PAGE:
Janet Sheridan: Plans take flight
Last fall, my husband, Joel, and I examined our yard, deciding which perennial flowers and shrubs we would praise for their perfomance, transplant to a better spot, divide for increased vigor, discard without mourning or threaten before granting one more chance.
Plans made, we vowed to complete them before snow fell but then decided to travel to Illinois to claim our grandparents’ bleacher-badge for outstanding attendance at a plethora of sporting events played with various degrees of skill.
Upon our return home, our commitment to fine gardening was undermined by Broncos football and Cardinals baseball — yes, Rockies fans, we watch the Cardinals. Having lived within 50 miles of Busch Stadium during his formative years, Joel grew accustomed to a winning team.
As fall yielded to winter, we suffered through a disappointing World Series, a humiliating Super Bowl and an unkempt yard, but we managed to ease our sports pain and garden guilt by vowing that when our trees began unfurling their new leaves in the spring, we’d be outside tackling the chaos.
When spring arrived, its warm radiance sent us into frenzied yard work. Then, two days later, cold winds announced winter’s rally. Snow fell with intent, and the sun despaired. We sank into unhappy immobility, overcome by surprise and disappointment, the annual spring emotions in Northwest Colorado.
As one unwelcoming day followed another, we forced ourselves outside again, determined to accomplish something and did so: We stood shivering in our fleece and looked about in befuddlement, unable to resurrect the plans made eight months earlier.
Did we plan to divide the hostas or the peonies? Was the bee balm to be moved or the blue globe thistle? Surely, we didn’t decide to discard the lively barberry bush. And finally, whose idea was it to fritter away valuable time watching as the Cardinals, the Broncos and our grandchildren lost critical games?
We would have hung up our trowels, turned on the TV and atrophied had birds not rescued us. Several plucky robins began bathing in our ice-rimmed birdbath, unabashedly grooming in public, and lured us back to our windows.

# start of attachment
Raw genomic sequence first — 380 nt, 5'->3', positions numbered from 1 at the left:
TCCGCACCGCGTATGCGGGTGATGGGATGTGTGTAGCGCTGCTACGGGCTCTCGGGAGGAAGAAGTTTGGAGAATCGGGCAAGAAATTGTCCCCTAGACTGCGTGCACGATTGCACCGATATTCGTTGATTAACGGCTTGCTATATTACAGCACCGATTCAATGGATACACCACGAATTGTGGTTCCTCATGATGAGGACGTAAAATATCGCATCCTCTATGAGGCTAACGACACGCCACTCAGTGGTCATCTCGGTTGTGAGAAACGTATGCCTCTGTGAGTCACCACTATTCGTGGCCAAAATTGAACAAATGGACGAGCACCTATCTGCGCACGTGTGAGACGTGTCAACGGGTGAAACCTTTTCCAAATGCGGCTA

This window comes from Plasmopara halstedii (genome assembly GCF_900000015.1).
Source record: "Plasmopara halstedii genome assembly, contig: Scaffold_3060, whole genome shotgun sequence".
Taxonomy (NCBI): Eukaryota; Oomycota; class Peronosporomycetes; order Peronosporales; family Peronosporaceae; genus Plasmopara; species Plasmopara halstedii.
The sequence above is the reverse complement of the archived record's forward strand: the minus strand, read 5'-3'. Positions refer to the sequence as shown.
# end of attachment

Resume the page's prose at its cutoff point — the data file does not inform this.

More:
Soon, purple finches, goldfinches and sparrows began to bustle about, completing their home improvement activities, undeterred by the weather. Needing fuel, they haunted our empty bird feeders until guilt forced us away from “Fargo” and sent us outdoors to open our diner for wayward birds.
Next, the show birds arrived. Five cedar waxwings provided the opening act, swaying on whip-thin aspen branches, casually dining on seedpods, their burnished bodies catching the light. Buntings then took center stage, landing in the platform feeder, looking like birdie bobble-heads as they bobbed for sunflower seeds. Two days later, orioles, festive in their brilliant colors of orange and yellow, flew in for our fruit buffet. Joel, happy to have something to think about besides the erratic weather matched by his inconsistent golf game, modified a hummingbird feeder by removing its plastic flowers to give the orioles a Big Gulp. He then placed orange halves around the yard and laced some with grape jelly. Soon, we had five of the Zorro-masked birds feasting in our yard.
Finally, a yellow tanager paid us a brief visit and confused me: “There’s a red-headed goldfinch,” I said before quickly correcting myself. “No, it’s not a goldfinch. Goldfinches don’t have red heads.”
I knew the birds had taken us to a happier place when my husband responded to my inanity by saying, “But when goldfinches do have red heads, we call them western tanagers.”
And our yard chores? Well, maybe we’ll get around to them next week, when the birds have settled down. Right now, it takes all our energy and time to keep the feeders full, the birdbaths clean and the squirrels from sampling the oranges before tossing them dismissively aside.
We only can do so much.
Sheridan’s book, “A Seasoned Life Lived in Small Towns,” is available in Craig at Downtown Books and Steamboat Springs at Off the Beaten Path Bookstore. She also blogs at http://www.auntbeulah.com on Tuesdays.
Some students are choosing to chart their own course after graduation, bucking the conventional path of college or trade school, but with no less ambition than their degree-seeking peers. Moffat County High School senior Tyler Gonzales is one such student, who has chosen to dive into a full-time job at Chaos Ink after graduating and feed his passion for design and entrepreneurialism.